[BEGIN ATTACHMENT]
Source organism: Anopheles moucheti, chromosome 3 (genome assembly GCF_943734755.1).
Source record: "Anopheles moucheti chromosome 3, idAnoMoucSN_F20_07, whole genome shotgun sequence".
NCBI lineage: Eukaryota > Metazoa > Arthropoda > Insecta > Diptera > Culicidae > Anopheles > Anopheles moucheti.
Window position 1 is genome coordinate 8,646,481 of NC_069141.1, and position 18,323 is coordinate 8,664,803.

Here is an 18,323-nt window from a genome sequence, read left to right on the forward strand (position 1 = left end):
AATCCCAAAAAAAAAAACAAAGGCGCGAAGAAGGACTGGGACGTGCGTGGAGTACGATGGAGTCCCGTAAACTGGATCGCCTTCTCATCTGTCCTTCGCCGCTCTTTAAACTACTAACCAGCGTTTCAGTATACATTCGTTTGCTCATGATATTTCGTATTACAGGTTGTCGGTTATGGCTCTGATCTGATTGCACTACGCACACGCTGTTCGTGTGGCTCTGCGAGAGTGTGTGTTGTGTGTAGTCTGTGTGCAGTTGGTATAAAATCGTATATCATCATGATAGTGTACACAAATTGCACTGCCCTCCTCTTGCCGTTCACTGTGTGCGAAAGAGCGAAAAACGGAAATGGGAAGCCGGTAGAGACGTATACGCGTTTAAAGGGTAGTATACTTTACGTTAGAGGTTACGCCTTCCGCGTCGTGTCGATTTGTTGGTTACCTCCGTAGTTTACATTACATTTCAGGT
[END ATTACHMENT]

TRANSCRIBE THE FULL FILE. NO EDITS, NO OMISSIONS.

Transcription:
Source organism: Anopheles moucheti, chromosome 3 (genome assembly GCF_943734755.1).
Source record: "Anopheles moucheti chromosome 3, idAnoMoucSN_F20_07, whole genome shotgun sequence".
NCBI lineage: Eukaryota > Metazoa > Arthropoda > Insecta > Diptera > Culicidae > Anopheles > Anopheles moucheti.
Window position 1 is genome coordinate 8,646,481 of NC_069141.1, and position 18,323 is coordinate 8,664,803.

Here is an 18,323-nt window from a genome sequence, read left to right on the forward strand (position 1 = left end):
AATCCCAAAAAAAAAAACAAAGGCGCGAAGAAGGACTGGGACGTGCGTGGAGTACGATGGAGTCCCGTAAACTGGATCGCCTTCTCATCTGTCCTTCGCCGCTCTTTAAACTACTAACCAGCGTTTCAGTATACATTCGTTTGCTCATGATATTTCGTATTACAGGTTGTCGGTTATGGCTCTGATCTGATTGCACTACGCACACGCTGTTCGTGTGGCTCTGCGAGAGTGTGTGTTGTGTGTAGTCTGTGTGCAGTTGGTATAAAATCGTATATCATCATGATAGTGTACACAAATTGCACTGCCCTCCTCTTGCCGTTCACTGTGTGCGAAAGAGCGAAAAACGGAAATGGGAAGCCGGTAGAGACGTATACGCGTTTAAAGGGTAGTATACTTTACGTTAGAGGTTACGCCTTCCGCGTCGTGTCGATTTGTTGGTTACCTCCGTAGTTTACATTACATTTCAGGT